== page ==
The Ninjabot

The West Wing and House of Cards Make Politics Depressing

Posted on August 15, 2013 at 12:41 pm by Amanda Andonian

White_House_Front

I’m obsessed with The West Wing right now.

For the past couple of weeks, I’ve spent every free moment at home watching this show, and I can’t get enough of it. What strikes me the most about The West Wing, though, isn’t just its cast of earnest political elite, but what it says about a period of our history that I think might be over.

About a month before starting on The West Wing, I watched House of Cards on Netflix. The West Wing shows us a White House that’s full of fault and foibles, but at the end of the day, everyone is just trying to do the right thing. House of Cards, on the other hand, gives us back-biting politicians who are only concerned with their own advancement. Any benefit to the public is just a happy coincidence on their rise to power.

martin sheen west wing

Look at those eyes! Just makes you wanna trust him.

While first watching The West Wing, I kept waiting for the other shoe to drop. Would Josh find out that Leo got a DUI during the campaign? Would Toby throw Sam under the bus in order to curry favor with the President???

Nope. None of that happened. Everyone loves each other, sticks their necks out for each other, and they’re trying to make America a better place. Of course, this happy-go-lucky attitude goes by the way side not long after the fourth or fifth season (when creator Aaron Sorkin left the show), but it’s still an idealistic story of politics in Washington nevertheless.

Contrast that with Keven Spacey’s, Francis Underwood, the conniving House Majority Whip with eyes on the Oval Office. His every effort is bent towards attaining that highest position in the nation, and he doesn’t give a crap who he hurts. Comparing the two shows makes me a little sad about the state of our government. I would love to believe that the White House is filled with Josh Lymans and Sam Seaborns, but I fear that it’s actually peopled with the Francis Underwoods of the world.

House of Cards remake

There is some serious blood on those hands.

With 14 years separating the two (which doesn’t seem like an inordinate amount of time to me), I wonder what’s changed so much in society that our political dramas are filled with sleezy politicians instead of hopeful public servants. It seems as though this shift in our entertainment also marks a shift in our attitudes towards government, moving more towards a realpolitik view of things. The point of separation could ostensibly be the Bush Administration— The West Wing is pre-W for the most part, and House of Cards is afterwards. Bush is often viewed as an inept president at best or a warmonger at worst, especially in the entertainment industry, but I don’t believe we can pin the cynicism of a nation on one man.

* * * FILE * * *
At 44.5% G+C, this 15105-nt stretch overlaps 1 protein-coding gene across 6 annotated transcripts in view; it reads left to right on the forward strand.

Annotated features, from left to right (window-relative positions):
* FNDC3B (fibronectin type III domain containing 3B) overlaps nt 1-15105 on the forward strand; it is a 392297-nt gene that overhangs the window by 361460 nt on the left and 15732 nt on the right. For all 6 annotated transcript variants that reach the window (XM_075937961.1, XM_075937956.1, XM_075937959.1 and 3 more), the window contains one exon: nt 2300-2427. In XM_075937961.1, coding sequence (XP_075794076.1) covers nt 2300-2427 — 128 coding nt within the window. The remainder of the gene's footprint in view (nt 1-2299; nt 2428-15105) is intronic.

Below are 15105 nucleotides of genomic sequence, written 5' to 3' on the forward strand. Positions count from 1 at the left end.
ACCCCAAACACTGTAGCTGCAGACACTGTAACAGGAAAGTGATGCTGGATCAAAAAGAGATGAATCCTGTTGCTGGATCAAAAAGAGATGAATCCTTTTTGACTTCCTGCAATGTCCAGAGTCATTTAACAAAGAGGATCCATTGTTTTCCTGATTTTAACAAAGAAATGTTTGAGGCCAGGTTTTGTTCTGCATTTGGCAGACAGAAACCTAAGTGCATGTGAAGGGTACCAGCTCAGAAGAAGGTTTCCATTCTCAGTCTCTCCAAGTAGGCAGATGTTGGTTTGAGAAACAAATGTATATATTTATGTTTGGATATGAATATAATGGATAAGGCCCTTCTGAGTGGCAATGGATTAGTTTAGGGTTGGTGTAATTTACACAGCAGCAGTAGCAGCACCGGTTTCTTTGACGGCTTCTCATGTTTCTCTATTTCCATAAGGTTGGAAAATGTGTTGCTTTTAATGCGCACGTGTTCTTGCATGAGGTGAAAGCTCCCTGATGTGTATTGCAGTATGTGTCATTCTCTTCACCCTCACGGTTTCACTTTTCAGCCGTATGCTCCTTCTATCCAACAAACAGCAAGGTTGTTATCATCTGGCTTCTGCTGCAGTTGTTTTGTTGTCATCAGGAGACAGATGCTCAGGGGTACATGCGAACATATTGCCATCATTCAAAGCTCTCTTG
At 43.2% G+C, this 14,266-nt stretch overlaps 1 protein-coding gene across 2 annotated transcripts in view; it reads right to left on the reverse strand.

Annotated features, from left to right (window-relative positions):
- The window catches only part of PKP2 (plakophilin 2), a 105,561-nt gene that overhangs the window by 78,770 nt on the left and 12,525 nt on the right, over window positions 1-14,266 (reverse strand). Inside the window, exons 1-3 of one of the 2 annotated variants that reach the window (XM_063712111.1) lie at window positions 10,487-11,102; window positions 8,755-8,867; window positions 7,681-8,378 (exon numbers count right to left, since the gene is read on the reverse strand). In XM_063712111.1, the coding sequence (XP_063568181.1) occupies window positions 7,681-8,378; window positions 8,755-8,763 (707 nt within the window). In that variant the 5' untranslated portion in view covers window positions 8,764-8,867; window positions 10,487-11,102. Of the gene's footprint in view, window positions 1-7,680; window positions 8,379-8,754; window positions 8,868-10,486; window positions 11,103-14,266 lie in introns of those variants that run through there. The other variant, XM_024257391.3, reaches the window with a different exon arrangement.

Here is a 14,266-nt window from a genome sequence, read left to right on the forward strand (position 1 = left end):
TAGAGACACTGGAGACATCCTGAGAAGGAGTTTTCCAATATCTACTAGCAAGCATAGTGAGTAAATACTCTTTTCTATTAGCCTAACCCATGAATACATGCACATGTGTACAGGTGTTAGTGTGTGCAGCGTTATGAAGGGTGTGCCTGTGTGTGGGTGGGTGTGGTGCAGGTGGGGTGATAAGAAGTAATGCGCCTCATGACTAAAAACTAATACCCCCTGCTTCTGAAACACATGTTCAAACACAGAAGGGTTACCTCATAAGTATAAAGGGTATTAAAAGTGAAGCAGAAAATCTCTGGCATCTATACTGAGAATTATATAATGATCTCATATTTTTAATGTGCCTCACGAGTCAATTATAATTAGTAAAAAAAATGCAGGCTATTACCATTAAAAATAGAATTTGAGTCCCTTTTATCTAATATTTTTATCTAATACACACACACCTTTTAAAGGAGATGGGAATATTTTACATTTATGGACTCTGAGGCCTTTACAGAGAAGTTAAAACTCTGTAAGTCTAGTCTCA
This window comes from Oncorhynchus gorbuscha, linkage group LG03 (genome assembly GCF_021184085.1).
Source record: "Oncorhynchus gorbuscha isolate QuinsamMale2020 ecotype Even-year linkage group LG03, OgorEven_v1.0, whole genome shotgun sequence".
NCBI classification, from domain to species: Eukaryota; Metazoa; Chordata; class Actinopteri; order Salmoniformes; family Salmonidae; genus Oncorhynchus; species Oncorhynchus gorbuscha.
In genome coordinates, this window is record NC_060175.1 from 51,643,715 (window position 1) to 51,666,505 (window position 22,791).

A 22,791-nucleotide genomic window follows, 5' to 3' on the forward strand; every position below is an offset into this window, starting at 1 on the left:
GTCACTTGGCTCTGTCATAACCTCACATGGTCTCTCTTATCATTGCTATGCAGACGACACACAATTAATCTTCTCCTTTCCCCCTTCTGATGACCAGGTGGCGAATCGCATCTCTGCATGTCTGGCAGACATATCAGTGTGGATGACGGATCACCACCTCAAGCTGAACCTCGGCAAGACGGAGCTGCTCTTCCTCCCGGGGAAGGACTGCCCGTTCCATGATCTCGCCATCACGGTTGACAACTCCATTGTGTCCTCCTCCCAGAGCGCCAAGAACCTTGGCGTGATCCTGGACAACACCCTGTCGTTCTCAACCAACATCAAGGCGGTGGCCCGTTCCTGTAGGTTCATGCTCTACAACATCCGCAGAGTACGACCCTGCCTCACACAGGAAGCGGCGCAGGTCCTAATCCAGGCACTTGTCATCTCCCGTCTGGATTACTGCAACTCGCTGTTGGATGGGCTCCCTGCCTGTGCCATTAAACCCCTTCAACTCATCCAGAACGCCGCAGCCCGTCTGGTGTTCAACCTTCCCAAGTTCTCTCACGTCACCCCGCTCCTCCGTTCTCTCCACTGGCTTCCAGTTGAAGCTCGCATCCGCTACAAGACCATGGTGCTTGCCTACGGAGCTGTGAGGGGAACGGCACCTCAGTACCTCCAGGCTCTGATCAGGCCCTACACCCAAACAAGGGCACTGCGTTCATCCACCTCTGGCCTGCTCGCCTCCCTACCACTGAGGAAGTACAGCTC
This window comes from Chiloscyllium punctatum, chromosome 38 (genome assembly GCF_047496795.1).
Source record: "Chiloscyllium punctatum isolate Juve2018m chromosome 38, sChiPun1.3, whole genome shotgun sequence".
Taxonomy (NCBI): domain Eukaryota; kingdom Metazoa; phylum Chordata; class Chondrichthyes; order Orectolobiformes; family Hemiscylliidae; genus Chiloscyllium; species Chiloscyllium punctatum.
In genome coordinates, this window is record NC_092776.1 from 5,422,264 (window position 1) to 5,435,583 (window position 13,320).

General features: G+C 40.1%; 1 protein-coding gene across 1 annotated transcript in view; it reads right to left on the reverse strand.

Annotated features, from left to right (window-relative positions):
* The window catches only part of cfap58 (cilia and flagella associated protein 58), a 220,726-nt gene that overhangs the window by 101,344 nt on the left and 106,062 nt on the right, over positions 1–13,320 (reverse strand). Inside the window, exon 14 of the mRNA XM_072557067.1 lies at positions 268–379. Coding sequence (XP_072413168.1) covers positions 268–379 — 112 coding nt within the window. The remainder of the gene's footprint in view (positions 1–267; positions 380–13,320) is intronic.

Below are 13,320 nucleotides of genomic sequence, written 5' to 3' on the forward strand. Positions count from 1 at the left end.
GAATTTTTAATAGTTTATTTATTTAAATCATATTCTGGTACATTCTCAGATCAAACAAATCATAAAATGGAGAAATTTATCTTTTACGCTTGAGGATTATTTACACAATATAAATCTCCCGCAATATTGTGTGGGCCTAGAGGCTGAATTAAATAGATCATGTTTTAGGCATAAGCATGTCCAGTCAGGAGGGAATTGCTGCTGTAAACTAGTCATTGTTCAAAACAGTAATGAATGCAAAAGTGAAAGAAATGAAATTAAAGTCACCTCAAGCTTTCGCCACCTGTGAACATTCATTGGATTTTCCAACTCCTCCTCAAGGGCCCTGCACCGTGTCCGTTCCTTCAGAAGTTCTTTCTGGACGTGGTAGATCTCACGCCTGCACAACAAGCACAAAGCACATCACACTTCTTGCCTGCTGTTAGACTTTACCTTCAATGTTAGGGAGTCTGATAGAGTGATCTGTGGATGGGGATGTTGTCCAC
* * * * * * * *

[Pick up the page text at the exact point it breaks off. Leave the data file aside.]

On the other hand, it may have nothing to do with politics at all. Sorkin tends to elevate his subject matter to god-like proportions. Just take a look at Studio 60 and Newsroom. Both shows approach sketch comedy and news reporting respectively with the same gravitas thatThe West Wing (somewhat justifiably) affords the White House.

ides of march

Another depressing story about politics.

Beau Willimon, who adapted House of Cards from the original BBC drama, had a career in politics before he became a writer. The George Clooney/Ryan Gosling film, The Ides of March, is based on Willimon’s first play, originally billed as, “a classic tale of hubris set against a contemporary landscape – about the lust for power and the costs one will endure to achieve it.” Yup, that sounds exactly like something written by someone who would go on to develop House of Cards.

Comparing the two shows, it makes me feel incredibly sad about the state of the world and the way in which we view it. While it’s true that television following anti-heroes is generally in-vogue right now, why are we so opposed to seeing characters who are generally good and admirable? Is society cynical? Are we just tired of seeing an ideal that we know doesn’t exist? Perhaps what makes me the most depressed about these shows is that I’m fully aware that The West Wing is a fantasy. Yes, so is all television, but I’m more apt to believe that House of Cards is more representative of the way real politics operates than I can believe of The West Wing.

I wonder what it is that makes us feel like we can’t trust government and politics anymore. Whether it’s due to a creator’s influence, the times we live in, or if the age of information has made us less willing to believe. Certainly they don’t give us much to trust in much of the time—with their sex scandals and campaign promises that never quite seem to be fulfilled—but there must have been a time when the people truly believed in the power of government. Right?

So is politics inherently corrupt, or can The West Wing actually exist in real life anymore?

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